Using past experience to predict how the recovery from the pandemic will unfold could prove to be dangerous. There simply hasn’t been a recovery from a public health crisis since the Roaring Twenties, when we lived in a very different economy. Some, like high-profile hedge fund manager Paul Tudor Jones, predict the global economy could experience a surge of explosive growth next year as widespread vaccination unleashes a wave of repressed demand.

That is far from a consensus viewpoint.

This recession wasn’t caused by irrational exuberance, an asset bubble, a financial crisis or an excess inventory problem, notes Permanent Portfolio CEO and CIO Michael Cuggino. But the intrinsic character of the sharp government-mandated, lockdown recession is likely to result in a “lumpy, bumpy” recovery, he thinks.

It could turn out to be more like “a snowball rolling down a hill” with varying degrees in the angle of descent. This could translate into a rebound where the economy could take “two steps forward and one step backwards” for the next few years.

Part of the reason is the bifurcation of different areas of the economy during the pandemic. The stock market and the economy are two glaring examples of systems living in two different worlds, but they aren’t the only ones.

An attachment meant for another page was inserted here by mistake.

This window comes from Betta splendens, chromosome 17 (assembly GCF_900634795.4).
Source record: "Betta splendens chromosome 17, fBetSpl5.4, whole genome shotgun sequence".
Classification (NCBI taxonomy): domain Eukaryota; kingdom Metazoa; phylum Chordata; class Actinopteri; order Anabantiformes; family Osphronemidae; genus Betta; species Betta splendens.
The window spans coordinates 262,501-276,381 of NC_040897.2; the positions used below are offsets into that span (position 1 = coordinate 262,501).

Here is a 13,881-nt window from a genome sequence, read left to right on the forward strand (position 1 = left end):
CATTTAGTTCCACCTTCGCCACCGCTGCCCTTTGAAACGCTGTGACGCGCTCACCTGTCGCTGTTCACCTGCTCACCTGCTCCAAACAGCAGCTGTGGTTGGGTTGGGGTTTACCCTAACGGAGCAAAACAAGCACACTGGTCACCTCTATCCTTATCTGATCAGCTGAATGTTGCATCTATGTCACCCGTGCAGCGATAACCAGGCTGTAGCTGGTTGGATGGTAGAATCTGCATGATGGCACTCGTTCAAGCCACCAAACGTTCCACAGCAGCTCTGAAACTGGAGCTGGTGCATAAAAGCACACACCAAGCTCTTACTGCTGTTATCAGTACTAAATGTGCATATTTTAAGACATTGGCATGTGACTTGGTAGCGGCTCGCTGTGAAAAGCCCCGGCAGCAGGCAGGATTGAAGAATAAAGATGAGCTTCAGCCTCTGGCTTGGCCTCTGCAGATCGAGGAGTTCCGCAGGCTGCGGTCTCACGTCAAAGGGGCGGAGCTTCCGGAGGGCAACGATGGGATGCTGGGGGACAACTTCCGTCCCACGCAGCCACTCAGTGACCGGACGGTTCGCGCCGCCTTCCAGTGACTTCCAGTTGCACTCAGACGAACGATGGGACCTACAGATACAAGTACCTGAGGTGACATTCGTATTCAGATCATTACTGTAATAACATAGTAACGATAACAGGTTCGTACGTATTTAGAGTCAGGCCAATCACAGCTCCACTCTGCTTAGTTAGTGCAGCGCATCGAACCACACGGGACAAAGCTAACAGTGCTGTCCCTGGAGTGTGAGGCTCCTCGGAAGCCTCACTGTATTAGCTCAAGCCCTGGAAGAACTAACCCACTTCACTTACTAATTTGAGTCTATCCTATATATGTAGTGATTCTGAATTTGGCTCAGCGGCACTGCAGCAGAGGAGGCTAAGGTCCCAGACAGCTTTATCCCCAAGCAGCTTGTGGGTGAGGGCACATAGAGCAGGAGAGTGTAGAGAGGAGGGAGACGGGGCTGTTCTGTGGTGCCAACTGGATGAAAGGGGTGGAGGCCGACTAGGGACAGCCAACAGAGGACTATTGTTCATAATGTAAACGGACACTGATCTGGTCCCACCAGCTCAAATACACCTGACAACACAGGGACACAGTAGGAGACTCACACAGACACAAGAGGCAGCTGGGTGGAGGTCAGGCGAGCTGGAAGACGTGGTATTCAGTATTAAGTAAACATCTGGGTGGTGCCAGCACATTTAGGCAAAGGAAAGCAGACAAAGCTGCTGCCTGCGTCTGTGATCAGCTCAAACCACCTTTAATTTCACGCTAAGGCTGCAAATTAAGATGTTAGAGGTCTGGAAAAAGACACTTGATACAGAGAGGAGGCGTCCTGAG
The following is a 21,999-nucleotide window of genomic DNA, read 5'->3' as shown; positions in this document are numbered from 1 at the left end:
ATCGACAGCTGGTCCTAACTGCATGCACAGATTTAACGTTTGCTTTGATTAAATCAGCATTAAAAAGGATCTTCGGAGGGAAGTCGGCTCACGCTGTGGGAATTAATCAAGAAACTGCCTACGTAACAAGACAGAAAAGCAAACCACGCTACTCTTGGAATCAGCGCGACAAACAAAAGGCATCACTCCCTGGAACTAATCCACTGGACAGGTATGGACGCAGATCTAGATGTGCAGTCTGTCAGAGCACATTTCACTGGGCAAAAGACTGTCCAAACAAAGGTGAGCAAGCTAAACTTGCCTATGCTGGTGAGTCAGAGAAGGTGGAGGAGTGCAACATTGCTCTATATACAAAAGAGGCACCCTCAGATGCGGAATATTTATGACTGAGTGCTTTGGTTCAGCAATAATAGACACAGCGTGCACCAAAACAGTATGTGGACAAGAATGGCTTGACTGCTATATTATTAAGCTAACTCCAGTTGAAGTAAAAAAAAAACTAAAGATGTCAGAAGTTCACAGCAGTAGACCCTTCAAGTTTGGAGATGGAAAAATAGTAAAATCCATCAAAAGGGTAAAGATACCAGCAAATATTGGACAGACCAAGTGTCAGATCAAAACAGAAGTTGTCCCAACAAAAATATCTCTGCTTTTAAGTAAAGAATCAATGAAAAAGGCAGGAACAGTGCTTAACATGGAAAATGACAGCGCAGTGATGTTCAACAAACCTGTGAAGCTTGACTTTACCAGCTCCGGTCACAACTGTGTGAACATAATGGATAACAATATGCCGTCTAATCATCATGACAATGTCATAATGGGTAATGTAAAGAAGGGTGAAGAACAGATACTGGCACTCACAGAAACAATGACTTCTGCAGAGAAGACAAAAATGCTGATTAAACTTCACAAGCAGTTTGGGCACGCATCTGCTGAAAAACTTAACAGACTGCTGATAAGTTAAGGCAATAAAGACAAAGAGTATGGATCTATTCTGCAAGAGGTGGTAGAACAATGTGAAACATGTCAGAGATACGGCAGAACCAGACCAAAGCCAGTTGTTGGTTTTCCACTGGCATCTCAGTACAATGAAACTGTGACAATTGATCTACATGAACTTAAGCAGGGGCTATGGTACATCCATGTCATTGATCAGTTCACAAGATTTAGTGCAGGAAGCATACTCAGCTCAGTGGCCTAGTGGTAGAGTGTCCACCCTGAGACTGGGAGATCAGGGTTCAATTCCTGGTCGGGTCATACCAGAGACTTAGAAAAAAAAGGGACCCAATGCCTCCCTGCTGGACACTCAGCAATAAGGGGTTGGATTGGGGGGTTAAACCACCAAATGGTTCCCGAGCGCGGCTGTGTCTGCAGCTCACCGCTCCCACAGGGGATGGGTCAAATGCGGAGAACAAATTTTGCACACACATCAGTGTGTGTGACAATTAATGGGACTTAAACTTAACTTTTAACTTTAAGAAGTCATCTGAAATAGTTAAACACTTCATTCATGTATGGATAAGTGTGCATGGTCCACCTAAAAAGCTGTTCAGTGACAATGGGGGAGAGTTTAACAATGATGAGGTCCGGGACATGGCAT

Some highly skilled workers are seeing their businesses prosper and their income rise while many more in the service sector are suffering. One big question: What happens in mid-2021 when much of the global population gets vaccinated?

There is likely to be a burst of pent-up demand as billions of people get a chance to return to some degree of normalcy. Cuggino believes it is possible that this demand surge, when combined with supply chain disruptions and stress on certain commodities where production has failed to keep up, could cause an uptick in commodity prices.

And it won’t require a Roaring Twenties-style recovery. Commodities like copper, iron ore, nickel and lumber have already been perking up in price. Shares of iron ore giant Rio Tinto rose 11% this past week. Energy stocks have climbed more than 30% in the last month.

Housing, of course, has been one of those “Covid industries,” Cuggino notes, as people rethink the way they want to live. As global growth regains momentum, the dollar should start to weaken. Indeed, it already has.

Unemployment is down to 6.7% and, at some point, the recovery could start to show up in wage gains. “The commodity cycle could have some staying power,” Cuggino says.

First « 1 2 » Next
To read more stories , click here